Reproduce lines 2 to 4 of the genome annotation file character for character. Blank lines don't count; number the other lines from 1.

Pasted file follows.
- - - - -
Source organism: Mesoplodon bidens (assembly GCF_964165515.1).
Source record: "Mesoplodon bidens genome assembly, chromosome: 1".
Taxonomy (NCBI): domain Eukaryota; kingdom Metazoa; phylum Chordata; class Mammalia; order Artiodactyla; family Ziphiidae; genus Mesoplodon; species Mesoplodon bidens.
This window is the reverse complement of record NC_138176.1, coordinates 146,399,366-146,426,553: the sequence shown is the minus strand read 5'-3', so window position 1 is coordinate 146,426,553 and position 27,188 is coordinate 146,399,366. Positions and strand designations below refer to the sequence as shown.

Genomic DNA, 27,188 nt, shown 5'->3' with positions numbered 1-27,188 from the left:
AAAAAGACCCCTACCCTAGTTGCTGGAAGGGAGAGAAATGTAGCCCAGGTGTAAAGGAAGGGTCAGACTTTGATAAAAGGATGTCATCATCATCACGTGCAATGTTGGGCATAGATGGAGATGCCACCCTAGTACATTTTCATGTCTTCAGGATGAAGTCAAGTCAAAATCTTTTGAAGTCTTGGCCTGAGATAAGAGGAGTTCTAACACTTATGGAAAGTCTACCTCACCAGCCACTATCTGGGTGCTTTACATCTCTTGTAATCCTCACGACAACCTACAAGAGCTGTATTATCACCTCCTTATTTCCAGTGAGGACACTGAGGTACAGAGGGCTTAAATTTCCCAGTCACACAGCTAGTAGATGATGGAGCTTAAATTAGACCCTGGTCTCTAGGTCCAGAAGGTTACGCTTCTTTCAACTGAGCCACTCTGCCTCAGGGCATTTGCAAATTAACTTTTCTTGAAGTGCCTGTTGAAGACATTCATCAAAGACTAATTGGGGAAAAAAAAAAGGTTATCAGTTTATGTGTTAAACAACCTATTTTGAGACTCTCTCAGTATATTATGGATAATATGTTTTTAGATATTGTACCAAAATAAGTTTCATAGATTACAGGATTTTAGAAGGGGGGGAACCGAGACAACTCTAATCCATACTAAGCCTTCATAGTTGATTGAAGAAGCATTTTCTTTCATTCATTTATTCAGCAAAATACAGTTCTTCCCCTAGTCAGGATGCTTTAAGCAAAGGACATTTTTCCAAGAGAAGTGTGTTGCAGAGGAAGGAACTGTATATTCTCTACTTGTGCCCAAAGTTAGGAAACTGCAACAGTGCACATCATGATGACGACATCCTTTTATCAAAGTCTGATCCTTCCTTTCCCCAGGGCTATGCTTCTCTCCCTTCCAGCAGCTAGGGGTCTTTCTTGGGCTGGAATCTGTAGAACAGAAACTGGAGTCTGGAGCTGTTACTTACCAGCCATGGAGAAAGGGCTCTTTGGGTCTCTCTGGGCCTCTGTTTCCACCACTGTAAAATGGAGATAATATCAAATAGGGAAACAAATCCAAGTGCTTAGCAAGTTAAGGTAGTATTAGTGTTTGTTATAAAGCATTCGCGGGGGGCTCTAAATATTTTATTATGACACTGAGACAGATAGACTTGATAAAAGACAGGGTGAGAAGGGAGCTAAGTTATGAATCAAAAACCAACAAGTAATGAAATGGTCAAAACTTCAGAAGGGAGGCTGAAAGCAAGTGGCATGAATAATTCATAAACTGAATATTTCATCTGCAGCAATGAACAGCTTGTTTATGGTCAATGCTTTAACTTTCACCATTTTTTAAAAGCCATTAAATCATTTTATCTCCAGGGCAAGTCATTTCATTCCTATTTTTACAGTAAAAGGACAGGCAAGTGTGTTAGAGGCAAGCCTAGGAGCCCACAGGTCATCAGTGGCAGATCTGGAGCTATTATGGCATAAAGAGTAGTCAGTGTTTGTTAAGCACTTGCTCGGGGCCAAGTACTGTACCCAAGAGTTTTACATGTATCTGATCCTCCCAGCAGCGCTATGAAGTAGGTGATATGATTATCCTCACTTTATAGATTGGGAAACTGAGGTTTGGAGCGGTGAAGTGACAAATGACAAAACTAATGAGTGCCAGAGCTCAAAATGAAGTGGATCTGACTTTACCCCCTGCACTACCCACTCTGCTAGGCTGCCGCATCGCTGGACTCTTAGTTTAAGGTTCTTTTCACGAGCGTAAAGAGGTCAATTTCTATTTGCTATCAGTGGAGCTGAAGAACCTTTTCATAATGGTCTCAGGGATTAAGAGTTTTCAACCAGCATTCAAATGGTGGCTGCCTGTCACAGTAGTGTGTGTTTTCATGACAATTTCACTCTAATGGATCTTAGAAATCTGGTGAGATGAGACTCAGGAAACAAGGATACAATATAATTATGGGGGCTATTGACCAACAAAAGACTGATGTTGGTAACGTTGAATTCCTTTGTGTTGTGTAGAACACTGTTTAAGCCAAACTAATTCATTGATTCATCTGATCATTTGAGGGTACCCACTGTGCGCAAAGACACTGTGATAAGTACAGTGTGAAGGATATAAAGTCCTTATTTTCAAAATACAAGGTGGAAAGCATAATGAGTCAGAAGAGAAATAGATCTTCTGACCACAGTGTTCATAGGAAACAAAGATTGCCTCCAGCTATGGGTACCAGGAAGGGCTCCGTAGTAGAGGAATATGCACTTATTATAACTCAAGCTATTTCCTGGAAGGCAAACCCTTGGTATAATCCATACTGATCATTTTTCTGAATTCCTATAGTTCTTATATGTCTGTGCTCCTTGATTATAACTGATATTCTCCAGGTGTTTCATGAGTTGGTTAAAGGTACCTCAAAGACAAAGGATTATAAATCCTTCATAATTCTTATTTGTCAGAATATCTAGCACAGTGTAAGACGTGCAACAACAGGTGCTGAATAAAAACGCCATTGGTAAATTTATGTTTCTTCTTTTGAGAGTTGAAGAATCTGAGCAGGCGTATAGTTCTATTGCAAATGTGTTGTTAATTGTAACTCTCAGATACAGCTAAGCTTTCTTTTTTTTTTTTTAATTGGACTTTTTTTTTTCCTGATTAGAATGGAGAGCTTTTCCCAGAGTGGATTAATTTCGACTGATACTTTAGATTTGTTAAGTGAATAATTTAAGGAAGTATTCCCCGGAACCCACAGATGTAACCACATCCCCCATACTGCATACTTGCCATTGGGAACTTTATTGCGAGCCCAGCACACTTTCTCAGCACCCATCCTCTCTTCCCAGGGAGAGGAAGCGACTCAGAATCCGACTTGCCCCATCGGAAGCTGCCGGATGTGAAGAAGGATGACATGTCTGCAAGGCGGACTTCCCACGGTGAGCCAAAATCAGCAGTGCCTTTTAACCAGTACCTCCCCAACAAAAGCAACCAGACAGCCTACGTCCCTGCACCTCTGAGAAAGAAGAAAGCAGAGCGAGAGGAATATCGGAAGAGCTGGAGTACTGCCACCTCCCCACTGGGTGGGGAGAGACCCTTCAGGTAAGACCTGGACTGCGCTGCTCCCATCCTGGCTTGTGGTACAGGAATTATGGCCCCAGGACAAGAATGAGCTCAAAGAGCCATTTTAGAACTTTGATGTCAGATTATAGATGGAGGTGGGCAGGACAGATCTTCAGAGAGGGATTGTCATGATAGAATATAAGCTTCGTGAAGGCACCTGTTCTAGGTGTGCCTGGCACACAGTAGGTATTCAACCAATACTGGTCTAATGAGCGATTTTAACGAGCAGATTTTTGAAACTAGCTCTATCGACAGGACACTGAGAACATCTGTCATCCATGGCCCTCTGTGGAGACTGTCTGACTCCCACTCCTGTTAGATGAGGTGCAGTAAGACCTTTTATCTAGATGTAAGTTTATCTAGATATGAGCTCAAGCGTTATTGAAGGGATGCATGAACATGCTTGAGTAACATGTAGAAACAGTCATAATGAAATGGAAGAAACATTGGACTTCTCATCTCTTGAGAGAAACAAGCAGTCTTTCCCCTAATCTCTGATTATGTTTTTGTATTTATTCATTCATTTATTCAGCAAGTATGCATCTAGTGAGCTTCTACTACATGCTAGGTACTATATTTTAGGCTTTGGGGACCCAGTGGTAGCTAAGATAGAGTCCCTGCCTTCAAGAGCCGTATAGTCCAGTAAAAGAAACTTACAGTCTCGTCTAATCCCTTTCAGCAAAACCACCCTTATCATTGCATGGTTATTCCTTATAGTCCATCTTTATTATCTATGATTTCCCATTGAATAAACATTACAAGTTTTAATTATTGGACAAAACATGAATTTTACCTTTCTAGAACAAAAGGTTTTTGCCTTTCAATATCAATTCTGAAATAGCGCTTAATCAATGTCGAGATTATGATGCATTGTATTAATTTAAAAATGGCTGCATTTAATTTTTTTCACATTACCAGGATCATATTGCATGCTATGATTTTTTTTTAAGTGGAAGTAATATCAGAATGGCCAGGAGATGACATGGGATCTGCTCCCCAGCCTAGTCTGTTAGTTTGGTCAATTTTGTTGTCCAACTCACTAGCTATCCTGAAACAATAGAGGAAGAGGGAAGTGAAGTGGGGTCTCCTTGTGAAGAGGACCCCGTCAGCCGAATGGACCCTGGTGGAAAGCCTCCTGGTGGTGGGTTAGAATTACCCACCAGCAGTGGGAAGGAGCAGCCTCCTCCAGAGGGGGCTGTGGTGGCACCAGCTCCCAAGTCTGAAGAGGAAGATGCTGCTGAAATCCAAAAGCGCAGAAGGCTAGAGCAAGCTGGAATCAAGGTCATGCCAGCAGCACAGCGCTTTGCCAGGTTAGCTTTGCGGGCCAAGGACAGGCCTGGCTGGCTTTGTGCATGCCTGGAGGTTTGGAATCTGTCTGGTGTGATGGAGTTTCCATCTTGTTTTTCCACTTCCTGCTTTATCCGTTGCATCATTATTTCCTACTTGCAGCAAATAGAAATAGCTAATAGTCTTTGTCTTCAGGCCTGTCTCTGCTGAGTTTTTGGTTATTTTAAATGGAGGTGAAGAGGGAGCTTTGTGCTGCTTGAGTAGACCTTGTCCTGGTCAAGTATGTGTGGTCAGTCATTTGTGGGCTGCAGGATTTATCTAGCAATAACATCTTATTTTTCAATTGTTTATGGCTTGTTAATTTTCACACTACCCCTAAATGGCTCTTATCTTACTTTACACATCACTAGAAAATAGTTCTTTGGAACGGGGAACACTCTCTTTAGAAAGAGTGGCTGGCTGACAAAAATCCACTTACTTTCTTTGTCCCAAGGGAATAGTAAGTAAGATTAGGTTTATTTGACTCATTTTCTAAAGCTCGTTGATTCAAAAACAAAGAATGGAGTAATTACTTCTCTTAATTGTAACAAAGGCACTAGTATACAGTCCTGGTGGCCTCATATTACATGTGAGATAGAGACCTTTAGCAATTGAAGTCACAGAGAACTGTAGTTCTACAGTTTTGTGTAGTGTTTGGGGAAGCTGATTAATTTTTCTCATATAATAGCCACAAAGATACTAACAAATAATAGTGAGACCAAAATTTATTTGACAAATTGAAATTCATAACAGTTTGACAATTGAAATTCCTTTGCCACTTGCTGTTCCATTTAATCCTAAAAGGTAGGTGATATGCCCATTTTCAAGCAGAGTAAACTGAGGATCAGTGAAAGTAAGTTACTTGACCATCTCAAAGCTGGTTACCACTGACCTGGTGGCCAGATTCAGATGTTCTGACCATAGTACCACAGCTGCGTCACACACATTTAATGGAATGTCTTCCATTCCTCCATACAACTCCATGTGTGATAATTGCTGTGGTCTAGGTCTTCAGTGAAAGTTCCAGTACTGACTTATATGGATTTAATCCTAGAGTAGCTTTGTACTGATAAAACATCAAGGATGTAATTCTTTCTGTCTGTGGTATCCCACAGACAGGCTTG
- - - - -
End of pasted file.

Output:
Source record: "Mesoplodon bidens genome assembly, chromosome: 1".
Taxonomy (NCBI): domain Eukaryota; kingdom Metazoa; phylum Chordata; class Mammalia; order Artiodactyla; family Ziphiidae; genus Mesoplodon; species Mesoplodon bidens.
This window is the reverse complement of record NC_138176.1, coordinates 146,399,366-146,426,553: the sequence shown is the minus strand read 5'-3', so window position 1 is coordinate 146,426,553 and position 27,188 is coordinate 146,399,366. Positions and strand designations below refer to the sequence as shown.